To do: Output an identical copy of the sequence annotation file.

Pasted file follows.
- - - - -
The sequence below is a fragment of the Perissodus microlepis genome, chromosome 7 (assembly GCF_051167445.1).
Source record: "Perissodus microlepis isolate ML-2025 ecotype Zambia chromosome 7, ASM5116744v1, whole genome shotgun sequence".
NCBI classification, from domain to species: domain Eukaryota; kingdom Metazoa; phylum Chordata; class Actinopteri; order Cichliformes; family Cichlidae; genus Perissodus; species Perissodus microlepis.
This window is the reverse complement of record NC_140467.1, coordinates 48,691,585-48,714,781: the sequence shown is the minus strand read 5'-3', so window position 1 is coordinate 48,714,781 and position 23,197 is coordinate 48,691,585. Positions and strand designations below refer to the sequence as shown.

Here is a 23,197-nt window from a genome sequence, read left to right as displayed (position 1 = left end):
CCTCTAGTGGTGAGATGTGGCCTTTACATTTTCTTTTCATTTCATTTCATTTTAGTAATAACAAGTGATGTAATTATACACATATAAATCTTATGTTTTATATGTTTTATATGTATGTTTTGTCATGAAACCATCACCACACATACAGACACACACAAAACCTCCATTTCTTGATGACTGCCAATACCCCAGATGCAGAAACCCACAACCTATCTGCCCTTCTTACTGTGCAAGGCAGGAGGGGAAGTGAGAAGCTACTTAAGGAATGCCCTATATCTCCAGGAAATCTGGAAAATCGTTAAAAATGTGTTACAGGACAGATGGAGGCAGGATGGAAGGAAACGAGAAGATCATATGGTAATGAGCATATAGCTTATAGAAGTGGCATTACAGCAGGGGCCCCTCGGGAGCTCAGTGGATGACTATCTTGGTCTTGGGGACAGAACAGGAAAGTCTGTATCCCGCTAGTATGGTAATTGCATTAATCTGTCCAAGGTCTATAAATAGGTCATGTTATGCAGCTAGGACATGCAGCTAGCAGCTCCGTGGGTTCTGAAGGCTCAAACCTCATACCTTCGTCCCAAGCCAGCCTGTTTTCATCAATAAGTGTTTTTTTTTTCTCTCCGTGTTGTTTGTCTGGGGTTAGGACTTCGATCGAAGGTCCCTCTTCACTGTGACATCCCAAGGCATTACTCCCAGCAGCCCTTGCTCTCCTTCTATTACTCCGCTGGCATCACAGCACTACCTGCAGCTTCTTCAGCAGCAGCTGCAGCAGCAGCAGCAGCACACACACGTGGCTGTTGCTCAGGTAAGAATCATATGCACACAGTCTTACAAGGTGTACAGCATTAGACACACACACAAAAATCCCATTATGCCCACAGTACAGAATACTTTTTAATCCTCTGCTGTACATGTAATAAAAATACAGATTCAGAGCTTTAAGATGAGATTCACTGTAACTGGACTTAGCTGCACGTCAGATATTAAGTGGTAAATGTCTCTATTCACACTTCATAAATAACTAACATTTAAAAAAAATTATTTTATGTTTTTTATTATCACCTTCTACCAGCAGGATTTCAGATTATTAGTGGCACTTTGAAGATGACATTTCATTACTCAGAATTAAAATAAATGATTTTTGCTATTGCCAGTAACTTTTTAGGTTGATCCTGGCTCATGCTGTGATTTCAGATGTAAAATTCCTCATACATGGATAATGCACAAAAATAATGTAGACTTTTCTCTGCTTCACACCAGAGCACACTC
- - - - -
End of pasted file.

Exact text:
The sequence below is a fragment of the Perissodus microlepis genome, chromosome 7 (assembly GCF_051167445.1).
Source record: "Perissodus microlepis isolate ML-2025 ecotype Zambia chromosome 7, ASM5116744v1, whole genome shotgun sequence".
NCBI classification, from domain to species: domain Eukaryota; kingdom Metazoa; phylum Chordata; class Actinopteri; order Cichliformes; family Cichlidae; genus Perissodus; species Perissodus microlepis.
This window is the reverse complement of record NC_140467.1, coordinates 48,691,585-48,714,781: the sequence shown is the minus strand read 5'-3', so window position 1 is coordinate 48,714,781 and position 23,197 is coordinate 48,691,585. Positions and strand designations below refer to the sequence as shown.

Here is a 23,197-nt window from a genome sequence, read left to right as displayed (position 1 = left end):
CCTCTAGTGGTGAGATGTGGCCTTTACATTTTCTTTTCATTTCATTTCATTTTAGTAATAACAAGTGATGTAATTATACACATATAAATCTTATGTTTTATATGTTTTATATGTATGTTTTGTCATGAAACCATCACCACACATACAGACACACACAAAACCTCCATTTCTTGATGACTGCCAATACCCCAGATGCAGAAACCCACAACCTATCTGCCCTTCTTACTGTGCAAGGCAGGAGGGGAAGTGAGAAGCTACTTAAGGAATGCCCTATATCTCCAGGAAATCTGGAAAATCGTTAAAAATGTGTTACAGGACAGATGGAGGCAGGATGGAAGGAAACGAGAAGATCATATGGTAATGAGCATATAGCTTATAGAAGTGGCATTACAGCAGGGGCCCCTCGGGAGCTCAGTGGATGACTATCTTGGTCTTGGGGACAGAACAGGAAAGTCTGTATCCCGCTAGTATGGTAATTGCATTAATCTGTCCAAGGTCTATAAATAGGTCATGTTATGCAGCTAGGACATGCAGCTAGCAGCTCCGTGGGTTCTGAAGGCTCAAACCTCATACCTTCGTCCCAAGCCAGCCTGTTTTCATCAATAAGTGTTTTTTTTTTCTCTCCGTGTTGTTTGTCTGGGGTTAGGACTTCGATCGAAGGTCCCTCTTCACTGTGACATCCCAAGGCATTACTCCCAGCAGCCCTTGCTCTCCTTCTATTACTCCGCTGGCATCACAGCACTACCTGCAGCTTCTTCAGCAGCAGCTGCAGCAGCAGCAGCAGCACACACACGTGGCTGTTGCTCAGGTAAGAATCATATGCACACAGTCTTACAAGGTGTACAGCATTAGACACACACACAAAAATCCCATTATGCCCACAGTACAGAATACTTTTTAATCCTCTGCTGTACATGTAATAAAAATACAGATTCAGAGCTTTAAGATGAGATTCACTGTAACTGGACTTAGCTGCACGTCAGATATTAAGTGGTAAATGTCTCTATTCACACTTCATAAATAACTAACATTTAAAAAAAATTATTTTATGTTTTTTATTATCACCTTCTACCAGCAGGATTTCAGATTATTAGTGGCACTTTGAAGATGACATTTCATTACTCAGAATTAAAATAAATGATTTTTGCTATTGCCAGTAACTTTTTAGGTTGATCCTGGCTCATGCTGTGATTTCAGATGTAAAATTCCTCATACATGGATAATGCACAAAAATAATGTAGACTTTTCTCTGCTTCACACCAGAGCACACTC